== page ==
HomeOpinionOPINION: County Commission saw high amount of agreeability

OPINION: County Commission saw high amount of agreeability

Madison County Commission meeting was unique Monday morning.

There were no fireworks.

No arguments.

No yelling.

No name-calling.

Twenty-two of 25 Commissioners were present, and they sat and listened to presentations Jackson-Madison County Schools’ Marlon King, Jackson Downtown Development Corporation’s Beth Ann Simpson and then after that, they did the business of the County Commission.

All of that after they recognized University School of Jackson’s girls’ basketball team for the state championship they won earlier this month. By the way, I meant to mention when I was live-Tweeting the meeting that two of the first people who stood to applaud the Lady Bruins were King and JMCSS Board Chairman James “Pete” Johnson.

Budget amendments were motioned, seconded and accepted.

A speed limit was decided for Lewis Road on the northern edge of the county (literally the northern edge, because I thought it was in Gibson County).

They made a few committee appointments. They met privately with County Attorney Jay Bush and another lawyer in an attorney-client meeting that everyone has done a good job of not talking about the content. And then they went through the formalities of ending a meeting.

Commission Chairman Mike Taylor asked if there was anything else that needed to be discussed that’s not covered by the first 15 items on the meeting’s agenda, and they had to essentially re-appoint their three appointees to the Education Foundation Board at the request of board chair Tina Mercer. Those three appointees are Marcus Love, Gerry Neese and Trey Cleek.

When you look at the rundown of happenings from the meeting, there were three places where possible quarrels could’ve come up. The first one would’ve been when King made his presentation.

Members of the Republican caucus question how King and JMCSS have handled funds and how students are being educated.

So when he completed his presentation, questions from some of them would be a reasonable expectation. But there were no questions.

Instead, there was a show of support from Taylor, who commended King’s work ethic and acknowledged that righting a ship as massive as JMCSS takes some time, and things appear to be going in the right direction.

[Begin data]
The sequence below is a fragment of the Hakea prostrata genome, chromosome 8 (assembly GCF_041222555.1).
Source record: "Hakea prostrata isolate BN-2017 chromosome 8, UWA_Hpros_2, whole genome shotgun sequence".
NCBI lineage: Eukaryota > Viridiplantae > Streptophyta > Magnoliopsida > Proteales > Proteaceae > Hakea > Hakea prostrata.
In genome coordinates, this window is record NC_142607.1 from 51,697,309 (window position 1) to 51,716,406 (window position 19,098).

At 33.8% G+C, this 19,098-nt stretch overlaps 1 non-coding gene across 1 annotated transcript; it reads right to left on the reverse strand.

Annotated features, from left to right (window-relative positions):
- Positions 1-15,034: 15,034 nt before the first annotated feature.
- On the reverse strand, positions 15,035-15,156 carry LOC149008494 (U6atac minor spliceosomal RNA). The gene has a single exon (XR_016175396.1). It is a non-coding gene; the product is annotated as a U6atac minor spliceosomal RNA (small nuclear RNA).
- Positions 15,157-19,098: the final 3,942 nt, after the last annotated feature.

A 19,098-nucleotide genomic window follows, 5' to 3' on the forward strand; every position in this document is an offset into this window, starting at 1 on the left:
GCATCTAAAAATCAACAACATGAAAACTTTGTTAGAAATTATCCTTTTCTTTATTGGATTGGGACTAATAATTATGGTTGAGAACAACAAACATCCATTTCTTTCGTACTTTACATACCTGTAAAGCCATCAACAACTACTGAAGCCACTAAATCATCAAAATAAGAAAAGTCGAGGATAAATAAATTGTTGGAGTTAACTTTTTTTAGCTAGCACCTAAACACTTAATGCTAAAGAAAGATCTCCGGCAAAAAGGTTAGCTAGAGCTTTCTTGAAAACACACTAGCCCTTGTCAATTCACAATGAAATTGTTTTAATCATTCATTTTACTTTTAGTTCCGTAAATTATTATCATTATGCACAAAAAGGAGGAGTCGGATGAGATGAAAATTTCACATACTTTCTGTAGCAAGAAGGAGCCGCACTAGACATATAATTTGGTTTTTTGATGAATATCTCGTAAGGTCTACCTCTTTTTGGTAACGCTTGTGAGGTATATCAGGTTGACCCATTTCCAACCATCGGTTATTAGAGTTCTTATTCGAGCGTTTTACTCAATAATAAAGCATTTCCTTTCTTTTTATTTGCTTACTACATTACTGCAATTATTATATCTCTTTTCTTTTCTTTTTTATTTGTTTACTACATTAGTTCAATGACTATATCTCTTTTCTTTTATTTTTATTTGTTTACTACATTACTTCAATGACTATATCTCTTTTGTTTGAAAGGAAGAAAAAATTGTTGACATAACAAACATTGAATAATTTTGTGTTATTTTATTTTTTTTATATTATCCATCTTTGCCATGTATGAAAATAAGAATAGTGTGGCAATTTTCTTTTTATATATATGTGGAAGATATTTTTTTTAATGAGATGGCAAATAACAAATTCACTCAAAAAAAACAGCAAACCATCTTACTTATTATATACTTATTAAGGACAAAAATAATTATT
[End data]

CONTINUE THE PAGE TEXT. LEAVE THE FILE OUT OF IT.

The next time would’ve been during the committee appointments.

In recent months, appointments have been a regular point of contention since Democratic caucus chairman Tony Black was removed from multiple committees last fall. The Democratic Commissioners have tried a couple times to get one of their caucus members appointed to certain committees with no success.

But in nearly all cases, the incumbents were approved with little to no discussion.

Then at the end for two reasons, there could’ve been contention. The first one being the Education Foundation discussion.

Because of frequent disagreements between Mercer and former Foundation Board member/current City Councilman Larry Lowrance and Trey Cleek, Lowrance’s replacement on the Board, that could’ve become a contentious discussion. But that was approved without any discussion.

The second reason the end could’ve seen some quarreling is because this is the time when sometimes Commissioners bring up things they want to discuss – like last month when Gary Tippett addressed comments about him by Tony Black from the previous month’s meeting.

But we made it through the meeting without incident.

For Brandon the journalist, who simply needs an angle to hinge a story on, that’s not a good thing. But in the grand scheme of things, this isn’t bad. In fact it’s good.

It shows that this group of Commissioners can work together and get things done without having having WWE Monday Night Raw break out about 12 hours early in Jackson.

Does this mean we can expect Tippett, Black, Joey Hale, Luther Mercer, William Martin and Gary Deaton to sit around a campfire and sing “Kum By Yah”? Probably not. Does it mean we’ll go next month without any tense moments? I’ll be shocked if we go two straight months without some kind of strife.

But that’s fine. A bit of agreeability among the group every so often isn’t a bad thing.

In fact, constant agreeability would be bad. It’s when they lose their civility in the disagreements that they become a problem.

But today, let’s just enjoy what it is for what it is in the here and now.

Brandon Shields is the managing editor of The Jackson Post. Contact him at brandon@jacksonpost.news. Follow him on Twitter @JSEditorBrandon or Instagram @Editorbrandon.

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